SAN JOSE, Calif. — The Lightning landed in Silicon Valley on Wednesday hoping to avoid sliding deeper into the valley created by back-to-back losses.
For the first time this season, Tampa Bay has lost consecutive games heading into today’s meeting with San Jose. During the first six weeks of the season the Lightning showed a resilient attitude that guided the team after a loss with the ability to answer with a victory. Now they hope to tap back into that ability, looking to avoid the first three-game losing streak of the season.
“It’s not panic time, it’s just addressing and correcting the mistakes and making sure we stop this,” Lightning captain Marty St. Louis said. “You don’t want a two-gamer to turn into a four- or five-gamer. Let’s be honest and assess your game, be honest in how you’re playing, and at the end of the day we all have to do more.”
The task certainly will be daunting against San Jose, which sits third in the league in scoring. And through the first half of the four-game road trip through Arizona and California, Tampa Bay has looked a bit out of sorts. The puck poise and ability to make plays in the early going have been absent. Turnovers have been an issue, the goaltending has slipped just enough to show, and perhaps the realization of the absence of Steven Stamkos has finally set in.
“I was hoping that the high of emotion from Steven going down was going to last a little bit longer than two games, but this was to be expected. You go through the high, then the reality sets in that we are not getting a bump,” Lightning head coach Jon Cooper said. “But I think for a good portion of the year our players have really not shown their warts and over the course of the last couple of games we’ve showed our warts. Every team has them, we have them, they just haven’t come out.”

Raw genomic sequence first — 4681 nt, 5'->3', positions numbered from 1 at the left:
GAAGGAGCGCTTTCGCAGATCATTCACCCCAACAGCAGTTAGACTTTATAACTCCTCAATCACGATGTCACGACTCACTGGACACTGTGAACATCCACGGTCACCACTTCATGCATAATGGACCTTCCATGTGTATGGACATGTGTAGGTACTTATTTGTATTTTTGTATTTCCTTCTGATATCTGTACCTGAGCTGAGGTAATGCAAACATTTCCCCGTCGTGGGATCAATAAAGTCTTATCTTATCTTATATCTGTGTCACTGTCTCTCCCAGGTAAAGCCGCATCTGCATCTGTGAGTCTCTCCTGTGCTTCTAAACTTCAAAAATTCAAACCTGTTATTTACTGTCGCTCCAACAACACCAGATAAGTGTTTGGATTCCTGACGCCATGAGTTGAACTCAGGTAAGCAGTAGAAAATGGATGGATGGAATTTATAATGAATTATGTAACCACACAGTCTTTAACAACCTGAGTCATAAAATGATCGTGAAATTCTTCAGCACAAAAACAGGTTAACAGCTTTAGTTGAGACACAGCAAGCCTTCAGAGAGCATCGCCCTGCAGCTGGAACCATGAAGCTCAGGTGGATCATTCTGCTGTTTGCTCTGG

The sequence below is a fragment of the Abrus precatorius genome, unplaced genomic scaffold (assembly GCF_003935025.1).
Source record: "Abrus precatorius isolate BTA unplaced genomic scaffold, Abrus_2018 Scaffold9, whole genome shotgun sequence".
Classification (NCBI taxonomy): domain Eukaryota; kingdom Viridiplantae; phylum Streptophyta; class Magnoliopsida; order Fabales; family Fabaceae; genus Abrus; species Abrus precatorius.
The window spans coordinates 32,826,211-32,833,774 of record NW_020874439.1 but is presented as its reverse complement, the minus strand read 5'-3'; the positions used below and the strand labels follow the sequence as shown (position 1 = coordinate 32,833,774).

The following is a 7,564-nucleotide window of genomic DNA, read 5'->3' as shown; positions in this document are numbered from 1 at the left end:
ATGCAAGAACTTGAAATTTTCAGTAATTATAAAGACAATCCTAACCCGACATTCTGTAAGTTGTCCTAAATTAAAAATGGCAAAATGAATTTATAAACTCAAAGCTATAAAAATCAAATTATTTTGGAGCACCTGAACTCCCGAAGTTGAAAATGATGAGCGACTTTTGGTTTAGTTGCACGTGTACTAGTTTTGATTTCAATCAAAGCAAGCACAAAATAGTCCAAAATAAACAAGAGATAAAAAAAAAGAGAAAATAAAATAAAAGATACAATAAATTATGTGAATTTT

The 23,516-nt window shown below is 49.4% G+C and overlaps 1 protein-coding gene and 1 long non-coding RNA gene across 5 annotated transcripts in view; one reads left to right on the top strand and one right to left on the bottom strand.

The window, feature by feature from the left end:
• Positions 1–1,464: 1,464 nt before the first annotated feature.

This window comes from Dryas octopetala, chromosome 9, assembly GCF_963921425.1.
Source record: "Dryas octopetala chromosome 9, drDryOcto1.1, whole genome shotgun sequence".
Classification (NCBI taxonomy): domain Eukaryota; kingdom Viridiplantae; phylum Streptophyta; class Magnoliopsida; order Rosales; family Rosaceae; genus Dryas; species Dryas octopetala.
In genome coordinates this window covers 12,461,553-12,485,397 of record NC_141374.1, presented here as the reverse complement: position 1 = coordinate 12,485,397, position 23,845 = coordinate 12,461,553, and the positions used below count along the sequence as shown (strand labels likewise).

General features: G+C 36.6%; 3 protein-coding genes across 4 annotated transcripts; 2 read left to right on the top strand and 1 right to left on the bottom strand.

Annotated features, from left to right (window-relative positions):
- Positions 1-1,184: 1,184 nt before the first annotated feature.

This bit of adversity is the first time Tampa Bay will really be tested. Overcoming the loss of Stamkos certainly tested the mettle of the team, but with seven rookies on the roster and a total of 10 players who spent part or all of last season in the American Hockey League, it’s a new experience to go through at the NHL level while facing some of the top teams, and top players, for the first time.
In many ways, it’s a trial by fire.
“We (looked) a little bit inexperienced (in the past two losses), and that doesn’t make you a bad team, that doesn’t make you bad hockey players, it’s just the guys have to be put into positions and sometimes you have to get knocked down to pick yourself back up,” Cooper said. “The bad part in this whole thing is we can’t turn to Steven Stamkos to bail us out but at the same time, the good thing about this is we can’t turn to Steven Stamkos to bail us out. ... We have to do it ourselves.”
What has been absent in the past two games, outside of the lack of victories, has been some of the defensive structure that helped Tampa Bay cut down its goals against in the early stages of the season. In the previous two games, against Montreal and Anaheim, it was a completely different story as Tampa Bay had the puck for a majority of the game, created scoring chances and made plays while playing within the confines of the system.
“It’s just keeping things simple and getting back to the things that made us successful early on, and that’s playing good solid team defense,” defenseman Matt Carle said. “I think in both games we got down early and got away from our structure and when we do that we are not a good team. So it’s just get back to our structure and trusting in that no matter what happens in games.”
That’s part of the mentality Tampa Bay wants to have so the slide into the first valley of the season doesn’t sink any further.
“We want to be resilient and bounce back from games (because) we know that once we get on that negative train it might spiral which ever way,” left wing Ryan Malone said. “It’s about us controlling our game and doing what we are supposed to be doing.”